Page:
There are growing numbers of children online. According to a recent report, some 16 million young people under age 18 are online, and over 6 million of these are children aged 12 and under.
Children, like adults, are online visiting storesas well as using email, game software, chat systems, and message boards. But, unlike adults, children often don't know how to recognize unsafe situations or invalid claims. Children are surprisingly susceptible to things that blink or are animated, look like games, can be personalized, or "do something" or even simply say "click here." Some unscrupulous Internet companies exploit children's trusting nature by enticing them to share private information. Children need help with their privacy and security online. If parents decide to allow their children to use the Internet to buy online, they should make sure their children understand how to use and make purchases safely and responsibly.
In planning this law, Congress established in October 1998 the Child Online Protection Act (COPA) Commission "to study methods to help reduce access by minors to certain sexually explicit material, defined in the statute as harmful to minors." The Commission recently issued a report that recommends steps to assist in empowering and educating the public, in law enforcement, and in industry self-regulation. Under public education, their recommendations include a campaign to promote public awareness of technologies and methods available to protect children online, and promotion of Acceptable Use policies. "Consumer Empowerment" efforts include allocating resources for independent evaluation of child-protection technologies; improvement of industry mechanisms; a private-sector conversation "on the development of next-generation systems for labeling, rating, and identifying content reflecting the convergence of old and new media;" and our government's encouragement of the use of these technologies.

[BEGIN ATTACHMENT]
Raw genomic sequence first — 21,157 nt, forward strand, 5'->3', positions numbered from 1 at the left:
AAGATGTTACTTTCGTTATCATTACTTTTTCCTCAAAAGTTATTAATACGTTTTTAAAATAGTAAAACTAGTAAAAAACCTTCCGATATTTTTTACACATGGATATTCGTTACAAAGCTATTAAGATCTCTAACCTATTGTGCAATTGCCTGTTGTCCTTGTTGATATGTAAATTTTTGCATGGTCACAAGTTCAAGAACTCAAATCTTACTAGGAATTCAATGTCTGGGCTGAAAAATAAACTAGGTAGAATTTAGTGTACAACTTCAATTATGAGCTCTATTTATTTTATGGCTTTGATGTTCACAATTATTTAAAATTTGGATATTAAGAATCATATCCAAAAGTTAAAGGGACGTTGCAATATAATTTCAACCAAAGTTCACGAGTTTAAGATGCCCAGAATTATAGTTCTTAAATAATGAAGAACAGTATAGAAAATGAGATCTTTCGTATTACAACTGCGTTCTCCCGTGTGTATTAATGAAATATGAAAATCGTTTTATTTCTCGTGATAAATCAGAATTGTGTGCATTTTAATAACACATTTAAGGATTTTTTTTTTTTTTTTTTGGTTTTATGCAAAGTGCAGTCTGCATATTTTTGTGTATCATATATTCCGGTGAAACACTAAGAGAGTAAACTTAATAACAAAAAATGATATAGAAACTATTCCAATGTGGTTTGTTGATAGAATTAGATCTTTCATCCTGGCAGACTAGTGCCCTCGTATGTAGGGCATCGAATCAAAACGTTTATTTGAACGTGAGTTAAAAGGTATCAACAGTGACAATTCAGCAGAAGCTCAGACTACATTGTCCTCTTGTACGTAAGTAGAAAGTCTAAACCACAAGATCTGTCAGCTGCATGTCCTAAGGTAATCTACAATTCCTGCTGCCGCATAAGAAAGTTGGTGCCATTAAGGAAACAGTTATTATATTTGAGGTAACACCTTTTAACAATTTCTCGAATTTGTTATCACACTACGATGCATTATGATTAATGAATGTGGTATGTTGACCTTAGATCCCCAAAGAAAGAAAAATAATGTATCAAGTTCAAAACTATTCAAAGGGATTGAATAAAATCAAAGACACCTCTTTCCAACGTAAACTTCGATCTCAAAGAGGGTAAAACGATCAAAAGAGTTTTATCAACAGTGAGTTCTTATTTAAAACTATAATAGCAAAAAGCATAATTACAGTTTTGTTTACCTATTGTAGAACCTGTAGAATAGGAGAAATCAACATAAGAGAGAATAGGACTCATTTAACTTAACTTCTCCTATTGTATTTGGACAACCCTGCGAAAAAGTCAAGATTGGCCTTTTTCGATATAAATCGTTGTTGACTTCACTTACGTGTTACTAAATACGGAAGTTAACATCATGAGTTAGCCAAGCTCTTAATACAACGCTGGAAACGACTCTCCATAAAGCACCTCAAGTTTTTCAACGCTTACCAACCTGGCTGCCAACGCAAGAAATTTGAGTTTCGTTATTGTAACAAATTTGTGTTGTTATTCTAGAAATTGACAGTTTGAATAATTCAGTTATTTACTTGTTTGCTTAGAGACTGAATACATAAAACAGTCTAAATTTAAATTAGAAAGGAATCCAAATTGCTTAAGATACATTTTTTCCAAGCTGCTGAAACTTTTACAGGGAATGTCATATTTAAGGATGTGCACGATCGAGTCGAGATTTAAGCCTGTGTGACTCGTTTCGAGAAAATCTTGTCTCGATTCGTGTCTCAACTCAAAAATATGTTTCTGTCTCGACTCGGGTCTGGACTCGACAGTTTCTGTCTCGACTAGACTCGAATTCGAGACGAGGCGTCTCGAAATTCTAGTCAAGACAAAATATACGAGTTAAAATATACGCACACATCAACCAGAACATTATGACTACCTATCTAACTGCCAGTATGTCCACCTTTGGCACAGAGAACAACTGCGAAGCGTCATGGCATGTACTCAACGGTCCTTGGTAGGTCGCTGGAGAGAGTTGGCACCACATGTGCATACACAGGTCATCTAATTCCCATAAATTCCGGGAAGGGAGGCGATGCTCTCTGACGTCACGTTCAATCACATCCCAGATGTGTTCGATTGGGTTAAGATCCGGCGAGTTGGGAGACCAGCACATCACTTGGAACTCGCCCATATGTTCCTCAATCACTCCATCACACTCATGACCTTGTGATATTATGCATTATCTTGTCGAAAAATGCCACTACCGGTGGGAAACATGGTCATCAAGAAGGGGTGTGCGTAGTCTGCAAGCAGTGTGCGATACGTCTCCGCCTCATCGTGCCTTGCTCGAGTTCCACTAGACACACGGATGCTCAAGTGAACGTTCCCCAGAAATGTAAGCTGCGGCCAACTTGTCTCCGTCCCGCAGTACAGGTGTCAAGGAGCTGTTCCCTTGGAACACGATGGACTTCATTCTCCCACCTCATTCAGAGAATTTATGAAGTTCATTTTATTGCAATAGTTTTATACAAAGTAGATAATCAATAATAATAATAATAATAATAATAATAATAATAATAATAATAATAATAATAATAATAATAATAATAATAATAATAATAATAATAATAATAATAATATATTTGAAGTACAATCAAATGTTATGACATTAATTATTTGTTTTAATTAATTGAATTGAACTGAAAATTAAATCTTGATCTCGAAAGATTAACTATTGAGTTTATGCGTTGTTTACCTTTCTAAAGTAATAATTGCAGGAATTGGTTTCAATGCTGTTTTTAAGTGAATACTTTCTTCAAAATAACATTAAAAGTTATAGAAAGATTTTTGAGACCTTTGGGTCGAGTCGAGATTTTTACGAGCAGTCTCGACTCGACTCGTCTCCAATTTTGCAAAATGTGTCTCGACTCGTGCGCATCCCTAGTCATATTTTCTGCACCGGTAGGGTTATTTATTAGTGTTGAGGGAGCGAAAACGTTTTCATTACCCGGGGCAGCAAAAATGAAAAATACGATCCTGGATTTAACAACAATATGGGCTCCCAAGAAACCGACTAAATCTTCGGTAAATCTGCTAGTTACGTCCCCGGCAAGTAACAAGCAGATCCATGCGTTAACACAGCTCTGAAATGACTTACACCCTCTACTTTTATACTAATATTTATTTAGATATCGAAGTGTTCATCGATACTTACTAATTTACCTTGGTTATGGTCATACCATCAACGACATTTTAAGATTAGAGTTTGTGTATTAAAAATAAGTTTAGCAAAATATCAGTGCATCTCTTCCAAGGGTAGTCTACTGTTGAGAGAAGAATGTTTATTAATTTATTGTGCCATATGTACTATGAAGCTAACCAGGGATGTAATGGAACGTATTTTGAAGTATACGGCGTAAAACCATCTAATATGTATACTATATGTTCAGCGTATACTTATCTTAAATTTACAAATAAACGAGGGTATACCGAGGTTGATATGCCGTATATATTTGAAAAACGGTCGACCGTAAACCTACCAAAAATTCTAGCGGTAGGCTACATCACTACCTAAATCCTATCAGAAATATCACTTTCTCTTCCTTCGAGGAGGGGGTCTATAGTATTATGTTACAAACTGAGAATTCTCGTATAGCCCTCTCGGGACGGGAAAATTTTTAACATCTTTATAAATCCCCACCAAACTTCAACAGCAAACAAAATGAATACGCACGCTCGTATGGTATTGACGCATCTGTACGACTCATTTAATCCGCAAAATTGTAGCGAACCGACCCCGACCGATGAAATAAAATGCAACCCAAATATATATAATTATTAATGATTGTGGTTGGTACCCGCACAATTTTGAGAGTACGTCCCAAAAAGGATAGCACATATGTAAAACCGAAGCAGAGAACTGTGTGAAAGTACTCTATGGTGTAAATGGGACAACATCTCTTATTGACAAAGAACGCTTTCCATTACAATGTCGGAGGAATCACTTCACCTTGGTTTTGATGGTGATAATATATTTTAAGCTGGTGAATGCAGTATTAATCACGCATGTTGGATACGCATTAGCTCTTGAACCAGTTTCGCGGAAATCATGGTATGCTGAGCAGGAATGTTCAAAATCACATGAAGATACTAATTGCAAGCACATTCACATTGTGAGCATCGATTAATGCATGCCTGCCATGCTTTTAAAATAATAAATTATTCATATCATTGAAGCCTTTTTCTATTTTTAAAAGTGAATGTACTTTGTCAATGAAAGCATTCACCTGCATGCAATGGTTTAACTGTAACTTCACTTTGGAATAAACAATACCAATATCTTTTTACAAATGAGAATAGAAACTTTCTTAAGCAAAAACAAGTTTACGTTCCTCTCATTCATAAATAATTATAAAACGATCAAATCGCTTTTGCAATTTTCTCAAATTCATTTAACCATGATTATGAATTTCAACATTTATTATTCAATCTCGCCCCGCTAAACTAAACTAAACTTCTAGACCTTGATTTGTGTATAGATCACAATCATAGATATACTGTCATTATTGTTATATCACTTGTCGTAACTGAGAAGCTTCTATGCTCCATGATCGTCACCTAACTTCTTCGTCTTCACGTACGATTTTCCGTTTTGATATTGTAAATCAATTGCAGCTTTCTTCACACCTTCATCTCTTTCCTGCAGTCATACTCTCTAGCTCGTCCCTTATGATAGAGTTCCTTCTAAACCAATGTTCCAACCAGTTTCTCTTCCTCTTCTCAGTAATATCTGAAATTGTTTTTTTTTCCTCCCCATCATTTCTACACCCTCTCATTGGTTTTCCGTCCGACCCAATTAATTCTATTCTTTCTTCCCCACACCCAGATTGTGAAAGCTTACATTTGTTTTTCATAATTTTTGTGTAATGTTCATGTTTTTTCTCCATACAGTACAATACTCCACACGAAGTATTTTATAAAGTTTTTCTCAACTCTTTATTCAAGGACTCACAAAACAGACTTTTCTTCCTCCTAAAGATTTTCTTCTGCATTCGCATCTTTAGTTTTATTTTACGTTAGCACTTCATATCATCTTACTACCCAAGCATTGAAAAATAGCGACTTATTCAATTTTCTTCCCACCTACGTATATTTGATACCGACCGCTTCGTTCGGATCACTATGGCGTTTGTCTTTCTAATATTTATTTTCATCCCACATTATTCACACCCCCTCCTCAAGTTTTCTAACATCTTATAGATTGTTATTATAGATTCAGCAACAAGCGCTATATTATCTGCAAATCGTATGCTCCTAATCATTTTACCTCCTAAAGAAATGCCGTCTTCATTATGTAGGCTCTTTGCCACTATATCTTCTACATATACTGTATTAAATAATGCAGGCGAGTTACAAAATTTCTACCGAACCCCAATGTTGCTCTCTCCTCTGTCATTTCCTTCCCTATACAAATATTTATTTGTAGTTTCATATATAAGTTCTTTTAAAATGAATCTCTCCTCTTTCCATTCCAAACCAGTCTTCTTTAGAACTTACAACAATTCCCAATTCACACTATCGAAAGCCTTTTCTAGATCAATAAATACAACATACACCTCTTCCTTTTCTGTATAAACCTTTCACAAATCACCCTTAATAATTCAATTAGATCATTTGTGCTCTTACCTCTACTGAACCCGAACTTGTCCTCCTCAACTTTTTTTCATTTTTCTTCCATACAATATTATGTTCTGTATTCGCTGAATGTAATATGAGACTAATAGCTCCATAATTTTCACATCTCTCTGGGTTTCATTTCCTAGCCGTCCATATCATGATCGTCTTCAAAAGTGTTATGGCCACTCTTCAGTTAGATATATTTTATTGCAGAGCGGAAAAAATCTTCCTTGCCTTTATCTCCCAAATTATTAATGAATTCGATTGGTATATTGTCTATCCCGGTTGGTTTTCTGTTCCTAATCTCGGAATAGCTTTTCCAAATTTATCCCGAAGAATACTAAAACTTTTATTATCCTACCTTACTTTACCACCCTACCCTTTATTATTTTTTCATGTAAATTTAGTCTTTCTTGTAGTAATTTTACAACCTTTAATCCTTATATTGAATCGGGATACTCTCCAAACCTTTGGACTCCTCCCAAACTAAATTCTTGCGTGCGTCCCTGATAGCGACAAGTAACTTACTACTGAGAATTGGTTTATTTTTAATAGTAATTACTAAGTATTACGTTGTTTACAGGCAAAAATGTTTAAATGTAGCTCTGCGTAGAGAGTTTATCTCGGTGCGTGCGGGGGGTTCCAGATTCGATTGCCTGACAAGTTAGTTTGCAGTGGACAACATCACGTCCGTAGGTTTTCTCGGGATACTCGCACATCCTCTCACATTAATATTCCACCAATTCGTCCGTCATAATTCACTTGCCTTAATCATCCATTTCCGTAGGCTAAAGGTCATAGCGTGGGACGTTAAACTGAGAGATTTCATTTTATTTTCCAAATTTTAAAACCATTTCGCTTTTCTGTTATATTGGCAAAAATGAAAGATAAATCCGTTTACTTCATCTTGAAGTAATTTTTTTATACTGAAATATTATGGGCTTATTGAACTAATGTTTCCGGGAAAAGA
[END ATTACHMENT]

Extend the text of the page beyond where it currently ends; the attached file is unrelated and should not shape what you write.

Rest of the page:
While NetAction agrees in principle with the Commission's findings, we encourage a more hands-on approach, as described below.
Supervise your children's use of your credit card, and/or fund a pre-paid account for their use. Guide them through a basic budget so they know where their online finances stand.
Teach children to think carefully about what they read online so they can:
Teach children to recognize when they are being asked for personal information and to refuse requests for personal information unless they first obtain your permission. You should also discuss with your child the implications of supplying false information.
Make it a rule that your children get permission from you before registering on a site, signing up for a contest, asking for a pen pal, responding to a poll, survey, questionnaire, or application, signing a guest book, or giving out any personal information.
Explain to your children why they should never divulge personal information publicly in chat rooms or message boards, or privately in email, without first asking for your permission.
Investigate the "parental control" features on private membership sites so you know what content they exclude. Filters differ widely in their identification of harmful material. Their priorities affect their ability to discriminate, for example, between pornography and legitimate medical reference materials.
If you are considering using any parental control tools, do your own research and only use those tools that are suited to your needs. These include:
Talk to your children about what they may see on the web, whether or not they are using filtering or other parental control programs. Make sure your children know that you have concerns about some of what they might see online. Explain that many web tools do not block alcohol and tobacco sites and advertisements.
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